The Duchess of Cambridge and I are both on maternity leave. Although she and her husband may have pledged to get stuck in to childcare and manage with only a part-time nanny, she won't be short of footmen waiting to wipe the royal bottom. But for all their fame, wealth and power, as the owner of a very small child I still have a big advantage over my future queen: I'm a teacher.
In these dark days of performance-related pay, a nosediving work-life balance and endless reforming politicians, a career in teaching may come with little to recommend it, but it's a perfect training ground for surviving life with a newborn.
Teachers already possess most of the skills needed. We're used to feeling snowed under, inadequate and guilty that we're letting children down. We can cope with projectile vomit, sleepless nights and tears. Add to that an ability to improvise under pressure and a PhD in multitasking and we're pretty much all set up for life as a parent.
Apart from the birth (marginally more painful than a visit from the Ofsted inspectors), life in charge of a baby is unlikely to be more taxing than school. Spending your days with one child whom you are biologically programmed to like is a breeze compared with spending them with 30 children who have been put there to test your patience.
You don't get members of class 4B waking you up at 3am looking for a snack, but you can feed and burp your own baby without having to submit a plan for the activity and follow it up with a detailed evaluation including steps for progression. You can also change a nappy knowing that someone who hasn't changed a nappy in 17 years isn't going to materialise with a clipboard and put you into capability procedures because you took too long finding the wipes and allowed the baby to wee on his own face.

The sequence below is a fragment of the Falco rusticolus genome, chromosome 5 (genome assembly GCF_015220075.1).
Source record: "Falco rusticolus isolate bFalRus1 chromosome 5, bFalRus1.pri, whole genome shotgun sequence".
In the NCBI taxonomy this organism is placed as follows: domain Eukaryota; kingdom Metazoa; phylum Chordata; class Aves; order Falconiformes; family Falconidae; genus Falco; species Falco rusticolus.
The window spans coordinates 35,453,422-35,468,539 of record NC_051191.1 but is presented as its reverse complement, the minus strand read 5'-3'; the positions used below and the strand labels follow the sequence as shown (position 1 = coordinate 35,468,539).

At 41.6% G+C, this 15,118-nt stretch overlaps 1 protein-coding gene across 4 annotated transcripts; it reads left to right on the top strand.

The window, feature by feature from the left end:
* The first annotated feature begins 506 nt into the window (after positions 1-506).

Activities other parents find trying just don't faze teachers. I have a friend who burst into tears when recounting her first trip to the park because she found packing everything she needed for the baby so stressful. This wouldn't bother a teacher. It may take nearly an hour to get you, your offspring and all its associated paraphernalia out the front door, but the pleasure of walking to the park without shouting at children to keep facing forward while carrying seven inhalers, a sick bucket and two rolls of bin bags far outweighs the bad points.
If you're lucky, when you get there you might run into a school trip. You can steer your pram into the cafe, from where you can watch teachers trying to marshal their charges and eat sandwiches in the rain while you enjoy your cup of coffee.
Two of my friends are about to return to work and both have said they're looking forward to it. "It'll be so relaxing just to be around adults for a whole day, to spend my lunch hour shopping, reading or surfing the net; to drink a hot cup of coffee and go to the toilet when I want," one of them told me dreamily. I stared at her blankly, but the conversation reminded me that at some point I'm going to have to start doing the parent and the teacher thing simultaneously, which is where it's going to get tricky ...
Jo Brighouse is a primary school teacher in the Midlands, England.